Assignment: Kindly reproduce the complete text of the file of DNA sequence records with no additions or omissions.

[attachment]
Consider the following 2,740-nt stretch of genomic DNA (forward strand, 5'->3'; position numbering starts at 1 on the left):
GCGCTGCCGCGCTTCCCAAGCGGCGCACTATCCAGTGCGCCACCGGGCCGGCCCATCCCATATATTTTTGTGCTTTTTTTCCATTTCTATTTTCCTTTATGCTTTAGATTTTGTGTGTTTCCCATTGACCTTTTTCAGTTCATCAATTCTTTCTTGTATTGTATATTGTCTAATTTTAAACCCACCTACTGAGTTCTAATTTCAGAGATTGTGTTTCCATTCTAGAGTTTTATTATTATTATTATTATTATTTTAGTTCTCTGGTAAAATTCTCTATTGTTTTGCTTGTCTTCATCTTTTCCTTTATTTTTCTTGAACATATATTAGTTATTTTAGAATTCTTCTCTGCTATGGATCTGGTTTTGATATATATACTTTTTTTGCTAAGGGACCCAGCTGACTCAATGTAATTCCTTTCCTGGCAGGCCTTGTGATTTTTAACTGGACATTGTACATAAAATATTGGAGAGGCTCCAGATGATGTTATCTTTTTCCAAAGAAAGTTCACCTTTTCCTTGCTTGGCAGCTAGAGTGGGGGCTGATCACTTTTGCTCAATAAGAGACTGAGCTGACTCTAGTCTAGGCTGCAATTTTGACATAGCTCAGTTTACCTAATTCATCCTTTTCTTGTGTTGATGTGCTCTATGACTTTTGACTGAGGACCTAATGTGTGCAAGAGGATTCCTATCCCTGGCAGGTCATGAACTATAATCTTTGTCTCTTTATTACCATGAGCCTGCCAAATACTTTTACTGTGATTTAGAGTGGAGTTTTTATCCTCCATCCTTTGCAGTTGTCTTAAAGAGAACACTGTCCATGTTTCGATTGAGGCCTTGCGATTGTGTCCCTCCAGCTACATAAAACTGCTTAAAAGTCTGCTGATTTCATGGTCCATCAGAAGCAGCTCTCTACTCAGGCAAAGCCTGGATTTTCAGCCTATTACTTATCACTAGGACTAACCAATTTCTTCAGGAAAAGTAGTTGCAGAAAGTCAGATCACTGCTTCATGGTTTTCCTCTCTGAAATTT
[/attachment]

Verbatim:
Consider the following 2,740-nt stretch of genomic DNA (forward strand, 5'->3'; position numbering starts at 1 on the left):
GCGCTGCCGCGCTTCCCAAGCGGCGCACTATCCAGTGCGCCACCGGGCCGGCCCATCCCATATATTTTTGTGCTTTTTTTCCATTTCTATTTTCCTTTATGCTTTAGATTTTGTGTGTTTCCCATTGACCTTTTTCAGTTCATCAATTCTTTCTTGTATTGTATATTGTCTAATTTTAAACCCACCTACTGAGTTCTAATTTCAGAGATTGTGTTTCCATTCTAGAGTTTTATTATTATTATTATTATTATTTTAGTTCTCTGGTAAAATTCTCTATTGTTTTGCTTGTCTTCATCTTTTCCTTTATTTTTCTTGAACATATATTAGTTATTTTAGAATTCTTCTCTGCTATGGATCTGGTTTTGATATATATACTTTTTTTGCTAAGGGACCCAGCTGACTCAATGTAATTCCTTTCCTGGCAGGCCTTGTGATTTTTAACTGGACATTGTACATAAAATATTGGAGAGGCTCCAGATGATGTTATCTTTTTCCAAAGAAAGTTCACCTTTTCCTTGCTTGGCAGCTAGAGTGGGGGCTGATCACTTTTGCTCAATAAGAGACTGAGCTGACTCTAGTCTAGGCTGCAATTTTGACATAGCTCAGTTTACCTAATTCATCCTTTTCTTGTGTTGATGTGCTCTATGACTTTTGACTGAGGACCTAATGTGTGCAAGAGGATTCCTATCCCTGGCAGGTCATGAACTATAATCTTTGTCTCTTTATTACCATGAGCCTGCCAAATACTTTTACTGTGATTTAGAGTGGAGTTTTTATCCTCCATCCTTTGCAGTTGTCTTAAAGAGAACACTGTCCATGTTTCGATTGAGGCCTTGCGATTGTGTCCCTCCAGCTACATAAAACTGCTTAAAAGTCTGCTGATTTCATGGTCCATCAGAAGCAGCTCTCTACTCAGGCAAAGCCTGGATTTTCAGCCTATTACTTATCACTAGGACTAACCAATTTCTTCAGGAAAAGTAGTTGCAGAAAGTCAGATCACTGCTTCATGGTTTTCCTCTCTGAAATTT